Wednesday Jan 31, 2018
Absconding police officer Rao Anwar spoke to the media on Tuesday from ‘an undisclosed location’ to deny reports of fleeing Pakistan, as he remained at large after his arrest orders over the extrajudicial killing of 27-year-old Naqeebullah Mehsud in Karachi.
Working as a web journalist in a fast-paced newsroom has gotten me acquainted to receiving a huge influx of, sometimes ‘unusual’, information and processing it in a matter of minutes, but my brain took a minute to register Anwar’s move.
The man had conveniently ridiculed not only the police force of the entire country but the entire state machinery with a single message.
Not only did Anwar had precise information on a raid conducted by the Islamabad Police on Tuesday at what they claimed to be the former’s residence, he was also bold enough to disclose it along with his own whereabouts, somewhat.
“I have not fled the country, I am in Pakistan," Anwar told Geo News.
I am concerned for every citizen who relies on the Government of Pakistan to ensure their security and safety; this is a new low for not only the police department but all law enforcement agencies operating on the taxpayers’ expense.
How can a fugitive remain in touch with media outlets yet security agencies remain clueless about his whereabouts?
Sindh Home Minister Sohail Anwar Siyal was seemingly as clueless about the absconder as anyone. It was a pitiful sight to see the minister indulging in blame games and playing politics at a time when a suspended SSP has made a mockery of the state.
“It is the police department’s duty to arrest [Anwar],” Siyal said in response to Geo News anchorperson Shahzeb Khanzada who had informed the minister that Anwar had contacted a reporter during a live broadcast of the television show.
The media has been abuzz, of late, with recent incidents involving citizens becoming victims of atrocious crimes including rape and murder. Be it Naqeebullah’s extrajudicial killing in Sindh, seven-year-old Zainab’s rape and murder in Kasur, Punjab or the killing of a medical student over refusing a marriage proposal in Kohat, Khyber Pakhtunkhwa (KP), each incident screams of bad timings of government representatives.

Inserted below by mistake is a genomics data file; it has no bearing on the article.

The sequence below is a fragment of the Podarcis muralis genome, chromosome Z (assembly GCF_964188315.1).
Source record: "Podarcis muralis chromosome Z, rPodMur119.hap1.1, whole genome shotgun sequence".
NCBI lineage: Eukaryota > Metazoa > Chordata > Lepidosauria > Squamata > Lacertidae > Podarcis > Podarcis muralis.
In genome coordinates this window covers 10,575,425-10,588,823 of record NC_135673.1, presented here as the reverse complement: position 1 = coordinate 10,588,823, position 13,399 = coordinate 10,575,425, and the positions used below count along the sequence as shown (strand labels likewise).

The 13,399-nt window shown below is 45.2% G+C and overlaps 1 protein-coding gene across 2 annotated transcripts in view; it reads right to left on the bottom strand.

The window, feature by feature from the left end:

Punjab CM Shehbaz Sharif was quick to turn the presser regarding the identification of the Kasur serial killer into a self-praise event. He went as far as lauding the authorities for merely doing their job. Staying a step ahead, unfortunately, in inefficiency and negligence to duty, KP CM Pervez Khattak was bold enough to claim that the family of the medical student shot dead in Kohat and the province’s public at large was satisfied with the performance of the police department. While Siyal did not take the path of self-glorification [clearly because of a lack of reason thereof], his case of bad timing was the worst among all. Lamenting the power to choose the province’s police chief is a debate for another day when a wanted man is at large and your helplessness to do something about it is under the glare of public scrutiny.
Rape, murder, extrajudicial killings, and evasion of justice aren’t new crimes; what’s new is the ability of our elected representatives to set new benchmarks of cruelty, selfishness, greed, and injustice each time a citizen falls prey to a criminal, the law, the administration, and judiciary of this country.
Is public-interest ever going to take precedence over political point-scoring?
Will the 200-million-strong population, at the mercy of this country’s legislature, judiciary and administration, ever feel safe?
Will our elected representatives, using all the powers vested in them by the people of Pakistan, be able to apprehend an outlaw?
I ponder over these questions as the curious case of the ‘missing’ police officer continues to unravel before us.
Note: The views expressed in the article are those of the author, and do not necessarily reflect the official policy or position of Geo News or the Jang Group.